At medical schools and teaching hospitals, physicians are shifting away from a uniform strategy of treatment and moving toward more personalized, yet still evidence-based, care. To achieve this end, academic medicine is increasingly recognizing the value of sharing data, partnering with patients, and working collaboratively to make medicine more efficient.
These approaches are now being tested on a national scale with the Precision Medicine Initiative (PMI) and National Cancer Moonshot, two major federal research initiatives highlighted this week at Learn Serve Lead 2016: The AAMC Annual Meeting. These endeavors, championed by the White House, have engaged academic medicine with the goal of bringing cutting-edge research into practice.
PMI, announced by President Barack Obama in January 2015, is designed to create a large national research cohort of more than 1 million patients. The cohort program, known as the All of Us Research Program, will collect health information from a broad range of participants to help researchers better understand and treat individual factors that lead to disease. The National Institutes of Health (NIH) oversees the PMI cohort and has awarded funding to multiple sites across the United States, including at least 30 academic medical centers, to develop the program’s infrastructure. The initiative is committed to recruiting a diverse set of participants to ensure that the benefits of the research conducted are available to all.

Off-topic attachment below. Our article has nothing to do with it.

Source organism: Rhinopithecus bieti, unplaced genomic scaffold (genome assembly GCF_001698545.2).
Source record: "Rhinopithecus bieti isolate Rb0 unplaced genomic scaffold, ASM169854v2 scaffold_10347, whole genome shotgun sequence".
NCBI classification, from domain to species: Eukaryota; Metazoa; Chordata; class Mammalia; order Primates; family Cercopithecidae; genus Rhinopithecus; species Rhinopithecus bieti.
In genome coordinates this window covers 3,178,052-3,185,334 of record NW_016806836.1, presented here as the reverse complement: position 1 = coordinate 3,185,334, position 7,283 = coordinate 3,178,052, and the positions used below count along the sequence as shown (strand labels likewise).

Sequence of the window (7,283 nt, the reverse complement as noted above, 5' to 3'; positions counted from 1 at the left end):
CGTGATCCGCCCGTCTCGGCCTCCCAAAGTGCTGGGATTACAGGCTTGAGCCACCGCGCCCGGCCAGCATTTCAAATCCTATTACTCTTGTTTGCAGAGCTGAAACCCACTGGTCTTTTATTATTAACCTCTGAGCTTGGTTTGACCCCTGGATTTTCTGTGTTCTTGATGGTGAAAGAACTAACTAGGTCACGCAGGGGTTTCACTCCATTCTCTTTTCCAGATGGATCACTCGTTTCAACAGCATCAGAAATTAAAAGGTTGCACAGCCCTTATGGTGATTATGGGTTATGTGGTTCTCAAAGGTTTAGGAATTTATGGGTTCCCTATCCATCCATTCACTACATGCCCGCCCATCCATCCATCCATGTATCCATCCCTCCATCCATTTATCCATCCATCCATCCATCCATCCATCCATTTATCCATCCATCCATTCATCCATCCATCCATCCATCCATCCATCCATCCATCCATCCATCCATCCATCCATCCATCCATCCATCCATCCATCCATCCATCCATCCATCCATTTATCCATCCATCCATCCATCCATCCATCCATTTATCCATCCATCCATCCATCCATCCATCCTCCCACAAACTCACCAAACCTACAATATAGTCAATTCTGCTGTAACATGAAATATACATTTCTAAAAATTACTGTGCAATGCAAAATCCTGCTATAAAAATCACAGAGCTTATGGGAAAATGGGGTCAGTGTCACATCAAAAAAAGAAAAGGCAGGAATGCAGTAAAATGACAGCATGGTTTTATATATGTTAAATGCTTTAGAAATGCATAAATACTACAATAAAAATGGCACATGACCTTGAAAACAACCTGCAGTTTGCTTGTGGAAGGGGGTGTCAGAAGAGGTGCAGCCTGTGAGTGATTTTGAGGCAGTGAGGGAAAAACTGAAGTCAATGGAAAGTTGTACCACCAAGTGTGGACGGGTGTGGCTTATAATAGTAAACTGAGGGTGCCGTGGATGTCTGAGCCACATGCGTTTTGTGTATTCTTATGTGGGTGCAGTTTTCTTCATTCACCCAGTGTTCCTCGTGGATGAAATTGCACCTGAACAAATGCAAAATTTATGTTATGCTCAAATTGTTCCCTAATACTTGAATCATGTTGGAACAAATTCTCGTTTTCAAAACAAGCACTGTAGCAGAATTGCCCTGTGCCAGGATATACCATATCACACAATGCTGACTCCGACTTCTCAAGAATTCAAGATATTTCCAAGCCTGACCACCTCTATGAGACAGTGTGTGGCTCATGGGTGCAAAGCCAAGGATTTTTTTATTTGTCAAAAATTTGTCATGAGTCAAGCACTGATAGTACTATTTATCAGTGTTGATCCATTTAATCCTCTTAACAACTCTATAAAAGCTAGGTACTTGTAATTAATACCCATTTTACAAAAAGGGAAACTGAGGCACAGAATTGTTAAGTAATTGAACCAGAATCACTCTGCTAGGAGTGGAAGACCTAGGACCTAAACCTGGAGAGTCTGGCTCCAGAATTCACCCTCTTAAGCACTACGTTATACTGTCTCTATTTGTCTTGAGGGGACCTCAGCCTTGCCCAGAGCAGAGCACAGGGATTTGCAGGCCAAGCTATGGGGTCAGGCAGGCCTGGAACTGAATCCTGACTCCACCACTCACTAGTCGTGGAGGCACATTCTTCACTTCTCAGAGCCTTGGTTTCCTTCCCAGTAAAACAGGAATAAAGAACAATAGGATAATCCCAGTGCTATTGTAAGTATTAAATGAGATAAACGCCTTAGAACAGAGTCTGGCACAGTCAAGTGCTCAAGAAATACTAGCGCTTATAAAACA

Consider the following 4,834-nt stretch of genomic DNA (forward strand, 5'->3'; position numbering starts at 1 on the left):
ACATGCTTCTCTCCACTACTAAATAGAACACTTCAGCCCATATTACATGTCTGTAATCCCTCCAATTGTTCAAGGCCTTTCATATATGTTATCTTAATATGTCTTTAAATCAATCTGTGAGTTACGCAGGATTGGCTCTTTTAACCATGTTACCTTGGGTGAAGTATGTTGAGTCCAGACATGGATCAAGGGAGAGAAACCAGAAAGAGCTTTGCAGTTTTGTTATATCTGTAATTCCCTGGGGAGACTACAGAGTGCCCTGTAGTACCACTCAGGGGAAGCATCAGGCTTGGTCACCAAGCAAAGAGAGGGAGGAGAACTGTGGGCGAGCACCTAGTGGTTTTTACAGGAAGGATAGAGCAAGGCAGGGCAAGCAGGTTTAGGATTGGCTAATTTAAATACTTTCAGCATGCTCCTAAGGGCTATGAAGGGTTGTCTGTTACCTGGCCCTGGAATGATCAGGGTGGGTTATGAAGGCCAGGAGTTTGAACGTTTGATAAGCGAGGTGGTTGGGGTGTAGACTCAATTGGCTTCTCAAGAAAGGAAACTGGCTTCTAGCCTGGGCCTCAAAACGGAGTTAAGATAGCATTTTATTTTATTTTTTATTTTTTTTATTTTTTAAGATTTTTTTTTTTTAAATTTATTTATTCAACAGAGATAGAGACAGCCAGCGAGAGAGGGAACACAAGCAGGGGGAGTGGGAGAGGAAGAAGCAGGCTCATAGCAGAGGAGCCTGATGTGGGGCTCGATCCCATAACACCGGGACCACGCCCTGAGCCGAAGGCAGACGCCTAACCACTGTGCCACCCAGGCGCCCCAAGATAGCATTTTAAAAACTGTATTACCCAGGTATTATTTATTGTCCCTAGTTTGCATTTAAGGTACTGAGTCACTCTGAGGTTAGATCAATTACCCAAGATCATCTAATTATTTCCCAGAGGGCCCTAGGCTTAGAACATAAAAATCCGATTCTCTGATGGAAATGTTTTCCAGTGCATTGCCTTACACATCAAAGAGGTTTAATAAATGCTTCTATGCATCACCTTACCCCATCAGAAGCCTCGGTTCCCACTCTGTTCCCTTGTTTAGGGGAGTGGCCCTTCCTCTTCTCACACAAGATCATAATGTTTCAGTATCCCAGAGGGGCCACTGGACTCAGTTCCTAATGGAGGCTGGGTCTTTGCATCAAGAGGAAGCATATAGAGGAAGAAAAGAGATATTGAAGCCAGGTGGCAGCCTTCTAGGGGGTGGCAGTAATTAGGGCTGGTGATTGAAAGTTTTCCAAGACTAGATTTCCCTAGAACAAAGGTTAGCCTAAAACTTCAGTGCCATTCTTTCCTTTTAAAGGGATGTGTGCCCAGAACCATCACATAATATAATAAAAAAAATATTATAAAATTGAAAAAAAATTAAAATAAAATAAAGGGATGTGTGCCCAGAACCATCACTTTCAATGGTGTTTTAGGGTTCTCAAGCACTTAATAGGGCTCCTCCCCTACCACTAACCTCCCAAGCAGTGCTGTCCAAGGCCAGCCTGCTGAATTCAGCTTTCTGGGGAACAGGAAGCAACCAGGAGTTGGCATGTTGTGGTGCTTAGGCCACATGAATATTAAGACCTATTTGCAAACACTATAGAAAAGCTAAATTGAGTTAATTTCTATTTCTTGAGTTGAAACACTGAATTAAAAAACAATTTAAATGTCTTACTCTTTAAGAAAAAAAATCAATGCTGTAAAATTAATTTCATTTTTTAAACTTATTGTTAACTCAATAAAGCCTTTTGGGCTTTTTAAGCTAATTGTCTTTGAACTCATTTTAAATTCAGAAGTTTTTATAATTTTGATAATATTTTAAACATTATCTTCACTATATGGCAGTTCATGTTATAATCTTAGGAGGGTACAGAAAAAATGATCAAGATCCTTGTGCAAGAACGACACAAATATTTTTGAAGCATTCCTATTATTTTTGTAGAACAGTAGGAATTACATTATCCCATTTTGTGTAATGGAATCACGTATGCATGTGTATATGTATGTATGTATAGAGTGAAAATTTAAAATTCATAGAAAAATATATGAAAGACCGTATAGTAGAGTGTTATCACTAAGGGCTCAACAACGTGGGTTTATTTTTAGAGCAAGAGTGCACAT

Stephanie Devaney, PhD, project manager for PMI at the White House, coordinates the involvement of various federal agencies in the initiative. In a Learn Serve Lead 2016: The AAMC Annual Meeting session on the role of academic medicine in PMI, Devaney noted the importance of working together to move forward. “This is not a bright idea from January 2015. It is built on the foundation of work that has been done over many years,” Devaney said. “We have had great support from the community and realize that if we continue rowing in the same direction, we can achieve great things.”
Advancing cancer research
Also speeding up progress in research is the National Cancer Moonshot, Vice President Joe Biden’s initiative to achieve a decade’s worth of progress in cancer research and treatment by 2020. The vice president began speaking to researchers, clinicians, and other experts in the months following the death his son Beau, who had brain cancer. Obama then announced in his 2016 State of the Union address that Biden would lead an effort to accelerate advances in cancer prevention, diagnosis, and treatment.
A report released in October by the federal Cancer Moonshot Task Force identified five strategic goals for the initiative, among them catalyzing new scientific breakthroughs, improving patient access to care, and maximizing the use and sharing of research data and public health information. Panelists in a session at Learn Serve Lead spoke about the critical role of academic medical centers in the Cancer Moonshot. Danielle Carnival, PhD, chief of staff and senior policy director for the White House Cancer Moonshot Task Force, said that one of the goals of the Moonshot was to make "the advances occurring at [medical schools and teaching hospitals] reach patients well outside the walls of their campuses." Doug Lowy, MD, acting director of NIH’s National Cancer Institute (NCI), added that the NCI, academic medicine, and others need to "take full advantage of the opportunity to accelerate progress by working together on a wide range of projects from the most basic to the most applied."